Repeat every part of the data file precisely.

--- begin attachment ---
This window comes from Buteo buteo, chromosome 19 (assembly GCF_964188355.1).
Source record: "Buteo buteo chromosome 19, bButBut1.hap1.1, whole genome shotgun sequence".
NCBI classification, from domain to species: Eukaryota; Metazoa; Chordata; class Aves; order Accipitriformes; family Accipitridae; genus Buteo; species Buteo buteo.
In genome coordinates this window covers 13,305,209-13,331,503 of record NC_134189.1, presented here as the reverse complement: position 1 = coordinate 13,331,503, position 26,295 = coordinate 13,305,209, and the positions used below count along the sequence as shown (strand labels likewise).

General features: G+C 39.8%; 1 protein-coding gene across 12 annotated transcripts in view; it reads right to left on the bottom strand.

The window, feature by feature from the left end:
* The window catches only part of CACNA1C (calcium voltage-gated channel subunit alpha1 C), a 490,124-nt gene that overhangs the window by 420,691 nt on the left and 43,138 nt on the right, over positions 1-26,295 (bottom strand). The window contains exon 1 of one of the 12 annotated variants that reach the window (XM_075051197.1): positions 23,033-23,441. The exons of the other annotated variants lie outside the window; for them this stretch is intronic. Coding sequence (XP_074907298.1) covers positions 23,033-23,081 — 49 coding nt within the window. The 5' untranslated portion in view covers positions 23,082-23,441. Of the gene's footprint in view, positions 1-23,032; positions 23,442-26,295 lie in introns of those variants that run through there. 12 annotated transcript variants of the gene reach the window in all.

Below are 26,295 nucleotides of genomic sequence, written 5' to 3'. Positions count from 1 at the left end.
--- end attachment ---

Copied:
This window comes from Buteo buteo, chromosome 19 (assembly GCF_964188355.1).
Source record: "Buteo buteo chromosome 19, bButBut1.hap1.1, whole genome shotgun sequence".
NCBI classification, from domain to species: Eukaryota; Metazoa; Chordata; class Aves; order Accipitriformes; family Accipitridae; genus Buteo; species Buteo buteo.
In genome coordinates this window covers 13,305,209-13,331,503 of record NC_134189.1, presented here as the reverse complement: position 1 = coordinate 13,331,503, position 26,295 = coordinate 13,305,209, and the positions used below count along the sequence as shown (strand labels likewise).

General features: G+C 39.8%; 1 protein-coding gene across 12 annotated transcripts in view; it reads right to left on the bottom strand.

The window, feature by feature from the left end:
* The window catches only part of CACNA1C (calcium voltage-gated channel subunit alpha1 C), a 490,124-nt gene that overhangs the window by 420,691 nt on the left and 43,138 nt on the right, over positions 1-26,295 (bottom strand). The window contains exon 1 of one of the 12 annotated variants that reach the window (XM_075051197.1): positions 23,033-23,441. The exons of the other annotated variants lie outside the window; for them this stretch is intronic. Coding sequence (XP_074907298.1) covers positions 23,033-23,081 — 49 coding nt within the window. The 5' untranslated portion in view covers positions 23,082-23,441. Of the gene's footprint in view, positions 1-23,032; positions 23,442-26,295 lie in introns of those variants that run through there. 12 annotated transcript variants of the gene reach the window in all.

Below are 26,295 nucleotides of genomic sequence, written 5' to 3'. Positions count from 1 at the left end.